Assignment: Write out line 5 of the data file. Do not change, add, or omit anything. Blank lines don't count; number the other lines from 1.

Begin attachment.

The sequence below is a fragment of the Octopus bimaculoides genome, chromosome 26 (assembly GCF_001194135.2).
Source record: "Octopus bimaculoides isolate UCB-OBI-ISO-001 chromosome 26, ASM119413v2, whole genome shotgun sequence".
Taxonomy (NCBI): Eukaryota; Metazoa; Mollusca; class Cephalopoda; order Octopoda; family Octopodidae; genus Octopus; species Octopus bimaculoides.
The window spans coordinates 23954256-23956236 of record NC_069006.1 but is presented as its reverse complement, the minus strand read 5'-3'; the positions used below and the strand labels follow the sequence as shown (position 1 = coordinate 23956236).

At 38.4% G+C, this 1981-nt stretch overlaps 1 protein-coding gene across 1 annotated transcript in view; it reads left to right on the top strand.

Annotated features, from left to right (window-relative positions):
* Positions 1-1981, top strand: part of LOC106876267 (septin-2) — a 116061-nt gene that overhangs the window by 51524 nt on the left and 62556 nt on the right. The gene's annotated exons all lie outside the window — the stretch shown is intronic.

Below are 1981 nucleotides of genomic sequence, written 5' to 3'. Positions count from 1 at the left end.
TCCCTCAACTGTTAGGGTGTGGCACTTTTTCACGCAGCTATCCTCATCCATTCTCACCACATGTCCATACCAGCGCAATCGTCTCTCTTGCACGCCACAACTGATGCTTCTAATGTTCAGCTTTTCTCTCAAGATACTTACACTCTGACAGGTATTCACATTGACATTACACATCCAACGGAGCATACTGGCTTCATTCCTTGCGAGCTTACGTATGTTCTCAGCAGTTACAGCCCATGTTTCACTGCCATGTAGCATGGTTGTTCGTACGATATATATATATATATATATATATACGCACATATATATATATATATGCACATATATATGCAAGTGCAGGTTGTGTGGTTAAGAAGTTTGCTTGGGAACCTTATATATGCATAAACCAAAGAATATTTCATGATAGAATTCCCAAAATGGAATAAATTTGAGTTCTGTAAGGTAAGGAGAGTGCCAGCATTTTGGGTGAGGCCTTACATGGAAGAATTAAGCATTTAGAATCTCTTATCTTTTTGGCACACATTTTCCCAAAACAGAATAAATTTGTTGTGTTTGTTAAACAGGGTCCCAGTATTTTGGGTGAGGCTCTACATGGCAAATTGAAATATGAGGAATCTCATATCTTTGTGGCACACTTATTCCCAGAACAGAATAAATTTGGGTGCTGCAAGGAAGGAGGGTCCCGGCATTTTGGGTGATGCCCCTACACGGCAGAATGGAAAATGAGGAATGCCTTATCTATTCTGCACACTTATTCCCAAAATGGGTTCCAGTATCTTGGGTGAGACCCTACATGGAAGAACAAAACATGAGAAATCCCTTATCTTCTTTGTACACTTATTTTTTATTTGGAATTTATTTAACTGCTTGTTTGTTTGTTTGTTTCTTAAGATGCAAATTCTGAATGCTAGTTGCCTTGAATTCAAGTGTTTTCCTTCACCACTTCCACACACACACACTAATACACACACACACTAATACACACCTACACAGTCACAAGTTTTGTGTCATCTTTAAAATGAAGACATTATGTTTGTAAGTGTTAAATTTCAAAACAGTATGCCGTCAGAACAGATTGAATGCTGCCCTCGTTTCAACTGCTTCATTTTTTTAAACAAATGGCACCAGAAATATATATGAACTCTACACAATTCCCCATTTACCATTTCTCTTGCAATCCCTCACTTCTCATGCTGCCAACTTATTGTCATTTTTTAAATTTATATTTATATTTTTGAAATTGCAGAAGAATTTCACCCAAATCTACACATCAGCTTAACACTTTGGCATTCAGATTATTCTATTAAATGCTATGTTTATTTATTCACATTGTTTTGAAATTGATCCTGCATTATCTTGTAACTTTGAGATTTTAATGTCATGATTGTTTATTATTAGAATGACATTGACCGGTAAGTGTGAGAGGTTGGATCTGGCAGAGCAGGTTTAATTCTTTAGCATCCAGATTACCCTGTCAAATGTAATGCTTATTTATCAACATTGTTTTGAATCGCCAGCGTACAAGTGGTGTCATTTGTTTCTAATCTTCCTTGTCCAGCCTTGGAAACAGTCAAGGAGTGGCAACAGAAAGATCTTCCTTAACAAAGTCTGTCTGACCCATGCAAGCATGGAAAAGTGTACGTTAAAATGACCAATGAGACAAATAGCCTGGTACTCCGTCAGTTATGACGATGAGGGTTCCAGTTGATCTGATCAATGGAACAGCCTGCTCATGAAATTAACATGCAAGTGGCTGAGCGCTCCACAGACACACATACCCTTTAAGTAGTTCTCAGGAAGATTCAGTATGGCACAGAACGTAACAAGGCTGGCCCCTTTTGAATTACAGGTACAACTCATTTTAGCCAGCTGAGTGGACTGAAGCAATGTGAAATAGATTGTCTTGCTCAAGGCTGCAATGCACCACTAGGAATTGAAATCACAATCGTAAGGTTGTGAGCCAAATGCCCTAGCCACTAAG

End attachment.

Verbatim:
At 38.4% G+C, this 1981-nt stretch overlaps 1 protein-coding gene across 1 annotated transcript in view; it reads left to right on the top strand.